The 12-week program, which provides mentoring and networking opportunities for startups, will establish a presence in Austin, according to the company. The program will be virtual for now.
(TNS) — Austin will be home to the first U.S.-based expansion of Intel's acceleration program for early stage startup companies.
Known as Intel Ignite, the tech-focused program debuted in Tel Aviv, Israel, in 2019. It provides mentoring, networking opportunities and other guidance for startups.
Austin will be the first U.S. site for the program, which is also expanding into Munich, Germany, Intel said.
Tzahi Weisfeld, general manager for Intel Ignite, said the company chose Austin and Munich because they already have top-tier startup ecosystems, and because both cities are already home to Intel operations, which will allow the company to bring in employees to work with the startups. Santa Clara-based Intel has about 1,800 employees in Austin.
"There's such a strong energy around Austin," Weisfeld said.
Intel Ignite is designed to track with Intel's expertise and industry connections, but the startups that take part can be from a wide range of technology sectors, the company said. Tel Aviv's two previous cohorts included startups working in artificial intelligence, cybersecurity, gaming, consumer technology, software, blockchain and the Internet of Things.
Intel Ignite expects to have cohorts in both Austin and Munich early next year. The 12-week programs will involve 10 early stage startups, according to the company. The coronavirus pandemic has turned the Intel Ignite program virtual for now, the company said.
Austin will act as a U.S. home base for Intel Ignite, but the startups that take part can be based anywhere in the United States. For the Munich cohorts, startups can come from anywhere in Europe. The startups must have at least $1 million in funding, an experienced founding team, significant intellectual property and large market opportunity. Intel also does not take equity as part of the program.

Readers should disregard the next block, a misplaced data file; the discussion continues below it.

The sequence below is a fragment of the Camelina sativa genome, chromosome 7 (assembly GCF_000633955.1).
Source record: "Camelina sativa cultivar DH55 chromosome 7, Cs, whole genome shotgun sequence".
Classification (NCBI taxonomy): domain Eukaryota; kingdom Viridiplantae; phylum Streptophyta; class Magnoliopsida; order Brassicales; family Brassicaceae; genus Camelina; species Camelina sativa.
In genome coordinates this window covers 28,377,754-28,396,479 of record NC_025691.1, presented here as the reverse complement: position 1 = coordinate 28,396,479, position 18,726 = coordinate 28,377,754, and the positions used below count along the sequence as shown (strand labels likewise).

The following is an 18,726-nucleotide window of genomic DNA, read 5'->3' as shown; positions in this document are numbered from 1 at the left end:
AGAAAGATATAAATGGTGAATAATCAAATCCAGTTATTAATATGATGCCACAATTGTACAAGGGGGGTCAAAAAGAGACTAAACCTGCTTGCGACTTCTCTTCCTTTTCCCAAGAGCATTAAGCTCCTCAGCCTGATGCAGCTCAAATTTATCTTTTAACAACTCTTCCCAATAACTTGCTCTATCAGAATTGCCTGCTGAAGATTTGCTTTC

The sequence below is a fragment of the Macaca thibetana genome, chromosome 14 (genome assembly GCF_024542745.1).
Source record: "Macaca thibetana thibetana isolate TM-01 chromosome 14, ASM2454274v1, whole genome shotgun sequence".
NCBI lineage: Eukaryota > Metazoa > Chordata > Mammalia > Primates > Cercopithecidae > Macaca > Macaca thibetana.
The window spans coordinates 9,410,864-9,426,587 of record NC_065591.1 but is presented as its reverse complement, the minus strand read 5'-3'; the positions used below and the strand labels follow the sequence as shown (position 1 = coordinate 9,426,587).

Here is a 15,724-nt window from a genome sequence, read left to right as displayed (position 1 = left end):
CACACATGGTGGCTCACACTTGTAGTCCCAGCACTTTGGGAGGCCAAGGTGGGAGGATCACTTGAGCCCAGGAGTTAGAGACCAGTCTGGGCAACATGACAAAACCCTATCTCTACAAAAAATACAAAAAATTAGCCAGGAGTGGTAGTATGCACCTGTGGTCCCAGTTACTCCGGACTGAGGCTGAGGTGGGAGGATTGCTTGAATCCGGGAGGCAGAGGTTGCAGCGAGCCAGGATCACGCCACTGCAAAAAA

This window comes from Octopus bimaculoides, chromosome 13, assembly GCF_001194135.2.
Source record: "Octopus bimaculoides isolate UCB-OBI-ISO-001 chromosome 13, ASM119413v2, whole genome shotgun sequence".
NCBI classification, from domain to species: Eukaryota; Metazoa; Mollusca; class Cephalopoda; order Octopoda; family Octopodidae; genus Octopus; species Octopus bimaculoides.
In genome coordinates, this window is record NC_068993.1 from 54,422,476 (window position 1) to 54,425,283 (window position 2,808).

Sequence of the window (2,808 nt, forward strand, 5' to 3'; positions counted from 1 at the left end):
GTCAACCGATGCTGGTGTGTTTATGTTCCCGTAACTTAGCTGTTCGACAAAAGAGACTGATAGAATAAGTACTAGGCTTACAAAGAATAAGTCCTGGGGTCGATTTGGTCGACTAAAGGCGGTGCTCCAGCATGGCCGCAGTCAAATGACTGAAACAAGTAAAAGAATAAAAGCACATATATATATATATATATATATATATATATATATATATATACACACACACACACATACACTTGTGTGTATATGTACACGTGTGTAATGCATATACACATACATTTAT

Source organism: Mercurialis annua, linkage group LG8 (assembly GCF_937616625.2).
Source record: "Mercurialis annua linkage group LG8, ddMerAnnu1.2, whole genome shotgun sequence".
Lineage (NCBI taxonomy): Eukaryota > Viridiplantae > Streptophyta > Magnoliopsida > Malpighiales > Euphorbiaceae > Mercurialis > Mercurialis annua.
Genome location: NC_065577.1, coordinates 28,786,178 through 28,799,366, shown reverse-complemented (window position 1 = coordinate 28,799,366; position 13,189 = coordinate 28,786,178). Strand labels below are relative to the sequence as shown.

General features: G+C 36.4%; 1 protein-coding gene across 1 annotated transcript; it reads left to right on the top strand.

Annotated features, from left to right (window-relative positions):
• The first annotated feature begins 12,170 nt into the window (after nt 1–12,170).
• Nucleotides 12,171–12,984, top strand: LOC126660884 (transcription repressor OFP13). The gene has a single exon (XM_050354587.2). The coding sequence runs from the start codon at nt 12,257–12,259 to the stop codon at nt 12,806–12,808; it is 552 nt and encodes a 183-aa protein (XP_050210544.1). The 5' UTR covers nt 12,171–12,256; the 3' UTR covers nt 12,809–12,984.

Weisfeld said the program looks for creative startups with great technology and strong teams that are coachable.
"We will look for teams that we could work with that are willing to come and learn from us, from the mentors and from everyone we engage with in this program," he said.
When Bob Swan became CEO of Intel, he began to question if the company was focused enough on startups, Weisfeld said. The Intel Ignite program was started to try to bridge that gap.
"The pace is different. Disruption is much much faster and deeper," he said. "Being able to have both our fingers and ears on the ground where the instruction is happening is super critical."
Swan said the Intel Ignite program was launched as a way to support early stage companies and give Intel opportunity to advance its mission.
"Intel's purpose is to create world-changing technologies that enrich the lives of every person on Earth," Swan said in a written statement. "In its first year, the Ignite program's achievements have far surpassed our expectations and because of its proven, strategic impact, we are expanding its reach."
©2020 Austin American-Statesman, Distributed by Tribune Content Agency, LLC.
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